Coming into the second half of the year has been somewhat of a shock, not only because of the realisation of the limited time I have left but also because of the speed at which this point has arrived. The past six months have been nothing less than amazing, the experiences are ones I will cherish for the rest of my life and the friendships forged will be ones that will remain strong as the years pass. Teaching has been extremely rewarding, watching the kids develop their English ability as well as seeing them grow as young people truly makes the work worthwhile. Whilst amazing, teaching the students is a very tiring job, not only are you running classes and preparing lessons, you are also getting to know the students and teachers on an individual level day by day. It is the interactions with teachers though that is perhaps most astonishing. While most are kind and work hard enough for the students, it is the level of effort some teacher’s put in which is most disheartening. Arriving late to school and classes and continual absences from school are not uncommon among Thai teachers and allows greater insight into the attitudes of some Thai people towards the minority races, who call the mountains home. This rift, which exists between the Thai and Minority Karen, Hmong and Thai Yai people, often pushes individuals of these heritages to a degree of shame which pollutes their desire to be part of their culture, often avoiding interaction within their community and culture, out of embarrassment and fear of judgment by Thai people. While discussing this topic with a close friend of mine from a neighboring village, he told me that when children begin school in kindergarten, these students are told not to do, as their own culture would have it. While this behavior by teachers has decreased in recent years, I’ve heard stories in which Thai teachers refer to their students by the derogatory terms, which were created by Thai people to refer to these minorities.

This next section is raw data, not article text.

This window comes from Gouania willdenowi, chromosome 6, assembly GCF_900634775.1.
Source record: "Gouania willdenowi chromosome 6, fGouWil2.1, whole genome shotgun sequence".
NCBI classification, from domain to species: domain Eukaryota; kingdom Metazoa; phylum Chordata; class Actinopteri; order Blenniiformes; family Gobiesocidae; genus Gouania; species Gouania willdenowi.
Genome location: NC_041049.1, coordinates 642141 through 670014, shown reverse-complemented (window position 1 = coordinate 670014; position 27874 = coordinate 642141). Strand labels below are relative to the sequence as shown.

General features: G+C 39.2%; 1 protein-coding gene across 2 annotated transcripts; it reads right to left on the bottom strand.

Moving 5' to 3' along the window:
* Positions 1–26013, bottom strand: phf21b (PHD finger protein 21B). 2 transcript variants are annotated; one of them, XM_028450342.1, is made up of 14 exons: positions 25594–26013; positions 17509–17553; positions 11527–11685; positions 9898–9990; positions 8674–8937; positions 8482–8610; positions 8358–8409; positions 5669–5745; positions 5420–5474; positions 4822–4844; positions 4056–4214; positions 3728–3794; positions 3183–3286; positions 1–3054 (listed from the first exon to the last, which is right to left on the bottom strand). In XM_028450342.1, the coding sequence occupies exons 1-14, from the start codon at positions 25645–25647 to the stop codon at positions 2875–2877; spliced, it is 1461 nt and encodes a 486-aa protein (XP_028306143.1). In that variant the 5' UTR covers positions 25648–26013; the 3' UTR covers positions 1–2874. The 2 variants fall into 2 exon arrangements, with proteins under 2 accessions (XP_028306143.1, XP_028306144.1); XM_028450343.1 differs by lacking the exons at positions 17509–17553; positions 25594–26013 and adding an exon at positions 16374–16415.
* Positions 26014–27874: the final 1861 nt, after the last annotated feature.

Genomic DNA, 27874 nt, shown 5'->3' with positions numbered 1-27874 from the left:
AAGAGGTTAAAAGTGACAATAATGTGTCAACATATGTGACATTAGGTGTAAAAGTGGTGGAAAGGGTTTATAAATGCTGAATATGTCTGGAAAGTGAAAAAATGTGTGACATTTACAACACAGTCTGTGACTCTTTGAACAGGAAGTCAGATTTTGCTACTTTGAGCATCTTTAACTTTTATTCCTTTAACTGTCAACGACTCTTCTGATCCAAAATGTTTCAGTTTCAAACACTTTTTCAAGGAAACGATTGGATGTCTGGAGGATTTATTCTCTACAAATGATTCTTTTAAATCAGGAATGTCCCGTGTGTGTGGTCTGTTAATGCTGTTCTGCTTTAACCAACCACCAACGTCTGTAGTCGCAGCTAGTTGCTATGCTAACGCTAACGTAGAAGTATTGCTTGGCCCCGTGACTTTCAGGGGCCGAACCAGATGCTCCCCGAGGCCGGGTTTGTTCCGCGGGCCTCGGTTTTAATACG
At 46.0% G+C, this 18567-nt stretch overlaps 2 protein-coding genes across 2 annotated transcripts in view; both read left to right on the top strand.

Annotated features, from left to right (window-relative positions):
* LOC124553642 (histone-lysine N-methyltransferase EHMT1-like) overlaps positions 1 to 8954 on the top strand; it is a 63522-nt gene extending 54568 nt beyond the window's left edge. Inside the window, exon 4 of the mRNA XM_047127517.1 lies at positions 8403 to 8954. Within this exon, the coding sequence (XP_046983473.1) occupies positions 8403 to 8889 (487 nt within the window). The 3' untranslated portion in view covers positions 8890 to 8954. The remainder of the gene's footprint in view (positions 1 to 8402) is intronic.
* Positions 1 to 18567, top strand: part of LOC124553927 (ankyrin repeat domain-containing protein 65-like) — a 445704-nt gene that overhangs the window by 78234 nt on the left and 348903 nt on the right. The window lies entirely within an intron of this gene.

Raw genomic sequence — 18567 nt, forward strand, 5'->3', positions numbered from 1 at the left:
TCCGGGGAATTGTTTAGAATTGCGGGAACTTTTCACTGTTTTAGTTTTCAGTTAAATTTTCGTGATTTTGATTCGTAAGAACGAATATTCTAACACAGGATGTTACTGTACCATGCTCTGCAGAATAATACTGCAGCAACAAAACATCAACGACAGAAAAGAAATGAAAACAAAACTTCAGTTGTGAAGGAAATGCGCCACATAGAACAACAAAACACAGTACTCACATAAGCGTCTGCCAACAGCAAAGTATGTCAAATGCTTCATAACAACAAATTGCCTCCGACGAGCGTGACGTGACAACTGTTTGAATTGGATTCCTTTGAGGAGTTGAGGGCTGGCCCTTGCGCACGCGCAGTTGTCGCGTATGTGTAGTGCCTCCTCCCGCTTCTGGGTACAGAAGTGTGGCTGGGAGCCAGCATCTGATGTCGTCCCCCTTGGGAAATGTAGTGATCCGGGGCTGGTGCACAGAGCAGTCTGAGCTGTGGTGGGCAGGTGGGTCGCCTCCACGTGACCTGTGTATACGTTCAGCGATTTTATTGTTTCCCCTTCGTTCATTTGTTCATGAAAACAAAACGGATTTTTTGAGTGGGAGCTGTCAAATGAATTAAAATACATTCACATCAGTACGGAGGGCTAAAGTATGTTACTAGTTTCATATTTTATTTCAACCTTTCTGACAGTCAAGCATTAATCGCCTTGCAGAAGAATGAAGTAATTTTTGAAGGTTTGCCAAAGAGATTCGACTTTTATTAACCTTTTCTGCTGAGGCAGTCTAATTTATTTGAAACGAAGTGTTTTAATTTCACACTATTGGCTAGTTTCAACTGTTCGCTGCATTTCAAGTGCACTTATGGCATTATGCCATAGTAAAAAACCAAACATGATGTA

It is my experience of the cultures I have been living with for the past six months, however, which have become my most rewarding experiences. Becoming one with the culture, assimilating into the community and learning about their ways of life have allowed me a greater understanding of my role here. Not only am I an English teacher, but also a student, learning about the ways of life, which are, in many ways, being quickly altered as a result of outside influences. To be able to become part of a society, which is so drastically different from my own, has been truly amazing. There is a level of community and hospitality, which does not exist within Australia that is so fulfilling to experience. What I have learnt from these people are lessons which one could never learn in school, lessons which I hope I will be able to replicate in my own life upon my return to Sydney.

 

Halfway Through the Year

As Harry Ryan reaches the halfway point in his service year, he looks back at the first six months fondly...

Looking back and realising that I have almost completed 6 of my 12 months in Thailand is very hard to believe. As many boys have said previously time is moves incredibly fast over here. I am extremely pleased that I embarked on this incredible journey for 12 months, as I would be thoroughly disappointed if my time in Thailand was to come to an end now.